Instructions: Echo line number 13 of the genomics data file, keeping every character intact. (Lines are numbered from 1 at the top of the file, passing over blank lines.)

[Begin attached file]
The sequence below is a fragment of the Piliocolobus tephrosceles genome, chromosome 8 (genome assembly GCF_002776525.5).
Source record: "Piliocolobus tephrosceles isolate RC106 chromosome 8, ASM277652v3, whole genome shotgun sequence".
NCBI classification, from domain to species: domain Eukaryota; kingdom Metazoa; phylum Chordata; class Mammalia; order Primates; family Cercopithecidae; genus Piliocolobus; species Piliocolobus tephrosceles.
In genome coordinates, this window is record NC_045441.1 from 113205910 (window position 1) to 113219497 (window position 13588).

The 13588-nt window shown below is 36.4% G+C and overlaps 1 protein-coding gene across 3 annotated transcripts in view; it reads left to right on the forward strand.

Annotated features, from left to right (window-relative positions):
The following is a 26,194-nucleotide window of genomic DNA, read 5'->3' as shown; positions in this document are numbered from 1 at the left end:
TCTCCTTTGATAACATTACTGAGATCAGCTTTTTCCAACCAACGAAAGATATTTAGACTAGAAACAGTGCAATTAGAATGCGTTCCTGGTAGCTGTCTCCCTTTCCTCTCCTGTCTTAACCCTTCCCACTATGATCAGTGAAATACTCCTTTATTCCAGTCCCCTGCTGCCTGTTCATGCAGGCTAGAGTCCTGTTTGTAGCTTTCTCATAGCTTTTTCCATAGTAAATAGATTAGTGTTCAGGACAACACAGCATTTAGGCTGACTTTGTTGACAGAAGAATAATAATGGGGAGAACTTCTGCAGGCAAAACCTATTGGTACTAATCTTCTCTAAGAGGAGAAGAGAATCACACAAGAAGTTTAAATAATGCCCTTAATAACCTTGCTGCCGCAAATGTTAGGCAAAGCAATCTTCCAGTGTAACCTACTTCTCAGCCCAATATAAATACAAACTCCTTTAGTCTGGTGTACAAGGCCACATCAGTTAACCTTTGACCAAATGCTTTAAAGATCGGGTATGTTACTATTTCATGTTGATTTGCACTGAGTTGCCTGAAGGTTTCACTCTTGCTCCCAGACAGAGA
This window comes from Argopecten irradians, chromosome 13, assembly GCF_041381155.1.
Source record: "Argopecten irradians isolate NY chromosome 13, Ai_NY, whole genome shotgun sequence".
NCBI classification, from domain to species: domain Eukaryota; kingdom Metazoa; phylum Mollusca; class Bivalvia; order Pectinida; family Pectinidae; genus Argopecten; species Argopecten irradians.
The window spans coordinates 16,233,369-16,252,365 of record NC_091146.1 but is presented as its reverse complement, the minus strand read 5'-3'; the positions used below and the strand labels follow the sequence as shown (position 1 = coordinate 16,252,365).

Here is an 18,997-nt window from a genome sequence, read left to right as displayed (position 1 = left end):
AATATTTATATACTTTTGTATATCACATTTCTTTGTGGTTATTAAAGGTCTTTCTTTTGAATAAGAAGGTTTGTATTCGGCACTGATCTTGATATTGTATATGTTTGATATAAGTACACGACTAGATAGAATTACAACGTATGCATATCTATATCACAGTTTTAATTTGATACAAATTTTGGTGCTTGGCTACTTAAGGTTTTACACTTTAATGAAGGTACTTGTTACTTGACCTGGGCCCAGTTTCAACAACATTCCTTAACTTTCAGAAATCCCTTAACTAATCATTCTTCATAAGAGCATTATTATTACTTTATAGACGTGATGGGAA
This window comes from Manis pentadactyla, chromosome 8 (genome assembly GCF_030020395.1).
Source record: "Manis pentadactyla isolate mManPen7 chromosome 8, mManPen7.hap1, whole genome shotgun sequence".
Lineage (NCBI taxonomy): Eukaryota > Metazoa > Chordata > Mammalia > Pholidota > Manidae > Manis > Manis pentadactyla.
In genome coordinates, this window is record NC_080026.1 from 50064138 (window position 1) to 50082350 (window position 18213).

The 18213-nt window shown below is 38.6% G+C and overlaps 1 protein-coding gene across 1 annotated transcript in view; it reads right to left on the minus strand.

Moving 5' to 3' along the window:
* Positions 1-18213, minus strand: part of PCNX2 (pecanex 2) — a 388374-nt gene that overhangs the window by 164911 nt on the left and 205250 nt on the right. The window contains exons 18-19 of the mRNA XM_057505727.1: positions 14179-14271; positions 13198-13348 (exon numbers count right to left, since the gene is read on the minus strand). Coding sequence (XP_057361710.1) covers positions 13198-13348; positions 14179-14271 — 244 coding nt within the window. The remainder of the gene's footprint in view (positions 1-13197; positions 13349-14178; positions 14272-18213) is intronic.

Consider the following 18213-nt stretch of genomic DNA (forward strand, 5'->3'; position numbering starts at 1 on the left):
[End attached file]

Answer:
Here is an 18,997-nt window from a genome sequence, read left to right as displayed (position 1 = left end):